How to Become an Auto Appraiser
To become a successful auto appraiser, you'll have to love cars and know a great deal about them, such as the various auto makers, models, styles and resale values. There's much more to being an auto appraiser than judging a car's current condition against established guides--such as the NADA guides and Kelley Blue Book--that list used car prices. You'll need to know production histories, the accessibility of parts and much more to deliver an accurate appraisal of an automobile's true value.
1. Learn all you can about cars. The most successful auto appraisers are people who have had a lifelong love affair with all things automotive. If you're starting from scratch, a good place to begin is with NADA Guide or Kelley's Blue Book or an equivalent publication that lists the resale values of every car that every manufacturer ever produced.
2. Read, read, read. Pick up books on auto appraising and apply the lessons they contain to real-life examples. Learn both the cosmetic and mechanical features and issues that can increase or decrease a car's worth.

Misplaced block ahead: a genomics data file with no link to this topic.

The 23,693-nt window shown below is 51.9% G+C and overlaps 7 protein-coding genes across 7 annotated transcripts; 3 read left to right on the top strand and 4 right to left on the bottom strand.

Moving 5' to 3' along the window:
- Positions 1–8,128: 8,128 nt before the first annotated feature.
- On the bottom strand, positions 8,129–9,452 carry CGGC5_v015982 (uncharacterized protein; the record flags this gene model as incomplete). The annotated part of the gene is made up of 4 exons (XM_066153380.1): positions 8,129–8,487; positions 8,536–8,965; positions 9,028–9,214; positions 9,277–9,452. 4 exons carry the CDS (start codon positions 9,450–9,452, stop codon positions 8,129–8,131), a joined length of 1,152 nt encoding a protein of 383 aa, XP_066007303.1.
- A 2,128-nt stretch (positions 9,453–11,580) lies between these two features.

3. Consider specializing in a particular make of automobile. There is a great deal to know about the particular features of specific makes and models. If you don't want to limit yourself, consider specializing in broad branches of automobile production, such as Japanese imports or domestic American "Big Three" brands.
4. Check with local community colleges to see if they offer any specialized instruction in auto appraising. While there is no dedicated licensing board for auto appraisers, people working in the profession are expected to be able to complete standardized appraisal report. Before you can become an auto appraiser, you'll have to know enough specific information about cars to be able to complete an appraisal report properly.
5. Work in automobile insurance, or with an established appraiser to gain the experience you need to build your confidence and professionalism. Most auto appraisers come from a position of selling auto insurance, a job that itself requires advanced knowledge of automobile values.
6. Join a professional network once you've built the necessary skills and experience required to become an auto appraiser. The increase in online auto sales has also increased the demand for auto appraisers and inspectors, since people often purchase cars over the Internet that they can't physically go see themselves. Companies such as the Auto Appraisal Network can market your appraisal services on their websites, helping increase your volume of business.
7. Advertise your auto appraisal business, expecting that it will be part-time work, at least until you get up and running.
Note: Prior work experience as an auto mechanic, car builder or at least having a thorough knowledge of automobile mechanical systems, is of enormous value to an auto appraiser.